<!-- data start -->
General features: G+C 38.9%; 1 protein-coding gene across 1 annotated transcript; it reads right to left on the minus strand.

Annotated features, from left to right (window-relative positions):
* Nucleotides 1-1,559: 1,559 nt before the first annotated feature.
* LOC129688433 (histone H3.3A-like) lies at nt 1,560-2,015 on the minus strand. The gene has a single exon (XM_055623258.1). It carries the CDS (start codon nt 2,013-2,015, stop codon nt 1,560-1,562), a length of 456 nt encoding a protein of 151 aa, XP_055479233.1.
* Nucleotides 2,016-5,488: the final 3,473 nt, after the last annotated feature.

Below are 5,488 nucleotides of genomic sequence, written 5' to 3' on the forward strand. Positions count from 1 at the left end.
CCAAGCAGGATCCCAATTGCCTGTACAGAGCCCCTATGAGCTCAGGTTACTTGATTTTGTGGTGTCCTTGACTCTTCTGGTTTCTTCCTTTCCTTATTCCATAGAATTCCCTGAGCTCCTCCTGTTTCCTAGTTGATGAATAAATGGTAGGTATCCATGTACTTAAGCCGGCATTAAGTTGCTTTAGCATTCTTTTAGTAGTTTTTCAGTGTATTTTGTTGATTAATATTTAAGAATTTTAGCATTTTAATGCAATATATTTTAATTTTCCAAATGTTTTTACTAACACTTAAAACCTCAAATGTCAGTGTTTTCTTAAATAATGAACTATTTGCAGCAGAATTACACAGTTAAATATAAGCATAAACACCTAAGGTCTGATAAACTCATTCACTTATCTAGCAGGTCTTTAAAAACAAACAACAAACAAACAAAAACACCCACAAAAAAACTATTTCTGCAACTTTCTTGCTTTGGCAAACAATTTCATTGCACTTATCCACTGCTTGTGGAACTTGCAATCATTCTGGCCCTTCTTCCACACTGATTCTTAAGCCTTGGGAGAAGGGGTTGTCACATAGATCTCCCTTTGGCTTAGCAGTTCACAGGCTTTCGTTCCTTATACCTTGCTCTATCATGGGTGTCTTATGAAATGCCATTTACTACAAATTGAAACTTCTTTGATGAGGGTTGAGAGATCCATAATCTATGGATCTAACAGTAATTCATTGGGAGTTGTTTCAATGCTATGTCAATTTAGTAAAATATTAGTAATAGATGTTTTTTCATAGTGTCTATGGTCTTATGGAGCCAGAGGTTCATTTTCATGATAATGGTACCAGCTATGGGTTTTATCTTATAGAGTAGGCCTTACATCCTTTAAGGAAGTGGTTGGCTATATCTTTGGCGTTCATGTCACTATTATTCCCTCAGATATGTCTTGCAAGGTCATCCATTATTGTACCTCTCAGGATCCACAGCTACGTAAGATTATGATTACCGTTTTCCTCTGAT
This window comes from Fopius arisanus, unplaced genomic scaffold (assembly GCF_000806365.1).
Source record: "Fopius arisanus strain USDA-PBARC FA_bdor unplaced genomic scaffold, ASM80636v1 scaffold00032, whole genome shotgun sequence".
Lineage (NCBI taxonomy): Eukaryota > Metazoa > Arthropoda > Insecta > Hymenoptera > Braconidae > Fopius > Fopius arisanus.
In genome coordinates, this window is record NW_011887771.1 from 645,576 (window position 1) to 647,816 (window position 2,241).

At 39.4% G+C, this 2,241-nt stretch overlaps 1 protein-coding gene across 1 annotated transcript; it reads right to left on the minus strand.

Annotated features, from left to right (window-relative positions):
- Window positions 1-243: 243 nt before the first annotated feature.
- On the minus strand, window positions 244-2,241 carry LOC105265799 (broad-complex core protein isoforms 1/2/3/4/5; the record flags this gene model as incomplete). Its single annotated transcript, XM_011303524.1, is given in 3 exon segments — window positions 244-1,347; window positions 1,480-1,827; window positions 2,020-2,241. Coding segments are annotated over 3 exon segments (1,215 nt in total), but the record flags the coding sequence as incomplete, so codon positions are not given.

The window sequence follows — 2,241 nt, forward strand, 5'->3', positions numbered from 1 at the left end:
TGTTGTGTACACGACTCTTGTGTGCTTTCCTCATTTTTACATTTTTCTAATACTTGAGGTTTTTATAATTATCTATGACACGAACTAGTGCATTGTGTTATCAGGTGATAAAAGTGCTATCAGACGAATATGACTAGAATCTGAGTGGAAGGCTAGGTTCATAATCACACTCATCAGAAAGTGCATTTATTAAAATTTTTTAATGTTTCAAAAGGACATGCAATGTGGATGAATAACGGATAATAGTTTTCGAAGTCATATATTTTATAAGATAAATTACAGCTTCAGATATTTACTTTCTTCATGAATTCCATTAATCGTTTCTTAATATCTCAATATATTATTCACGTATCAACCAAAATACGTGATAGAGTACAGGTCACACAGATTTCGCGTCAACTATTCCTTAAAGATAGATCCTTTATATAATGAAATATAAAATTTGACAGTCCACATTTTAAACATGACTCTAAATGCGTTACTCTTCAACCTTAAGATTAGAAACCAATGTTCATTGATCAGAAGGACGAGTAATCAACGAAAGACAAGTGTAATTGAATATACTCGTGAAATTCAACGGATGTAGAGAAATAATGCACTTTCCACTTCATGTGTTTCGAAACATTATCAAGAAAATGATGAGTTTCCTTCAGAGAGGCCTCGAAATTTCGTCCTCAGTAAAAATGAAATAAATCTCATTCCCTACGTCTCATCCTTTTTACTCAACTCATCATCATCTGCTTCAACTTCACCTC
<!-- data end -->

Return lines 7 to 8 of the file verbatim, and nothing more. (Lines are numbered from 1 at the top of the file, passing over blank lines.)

CCAAGCAGGATCCCAATTGCCTGTACAGAGCCCCTATGAGCTCAGGTTACTTGATTTTGTGGTGTCCTTGACTCTTCTGGTTTCTTCCTTTCCTTATTCCATAGAATTCCCTGAGCTCCTCCTGTTTCCTAGTTGATGAATAAATGGTAGGTATCCATGTACTTAAGCCGGCATTAAGTTGCTTTAGCATTCTTTTAGTAGTTTTTCAGTGTATTTTGTTGATTAATATTTAAGAATTTTAGCATTTTAATGCAATATATTTTAATTTTCCAAATGTTTTTACTAACACTTAAAACCTCAAATGTCAGTGTTTTCTTAAATAATGAACTATTTGCAGCAGAATTACACAGTTAAATATAAGCATAAACACCTAAGGTCTGATAAACTCATTCACTTATCTAGCAGGTCTTTAAAAACAAACAACAAACAAACAAAAACACCCACAAAAAAACTATTTCTGCAACTTTCTTGCTTTGGCAAACAATTTCATTGCACTTATCCACTGCTTGTGGAACTTGCAATCATTCTGGCCCTTCTTCCACACTGATTCTTAAGCCTTGGGAGAAGGGGTTGTCACATAGATCTCCCTTTGGCTTAGCAGTTCACAGGCTTTCGTTCCTTATACCTTGCTCTATCATGGGTGTCTTATGAAATGCCATTTACTACAAATTGAAACTTCTTTGATGAGGGTTGAGAGATCCATAATCTATGGATCTAACAGTAATTCATTGGGAGTTGTTTCAATGCTATGTCAATTTAGTAAAATATTAGTAATAGATGTTTTTTCATAGTGTCTATGGTCTTATGGAGCCAGAGGTTCATTTTCATGATAATGGTACCAGCTATGGGTTTTATCTTATAGAGTAGGCCTTACATCCTTTAAGGAAGTGGTTGGCTATATCTTTGGCGTTCATGTCACTATTATTCCCTCAGATATGTCTTGCAAGGTCATCCATTATTGTACCTCTCAGGATCCACAGCTACGTAAGATTATGATTACCGTTTTCCTCTGAT
This window comes from Fopius arisanus, unplaced genomic scaffold (assembly GCF_000806365.1).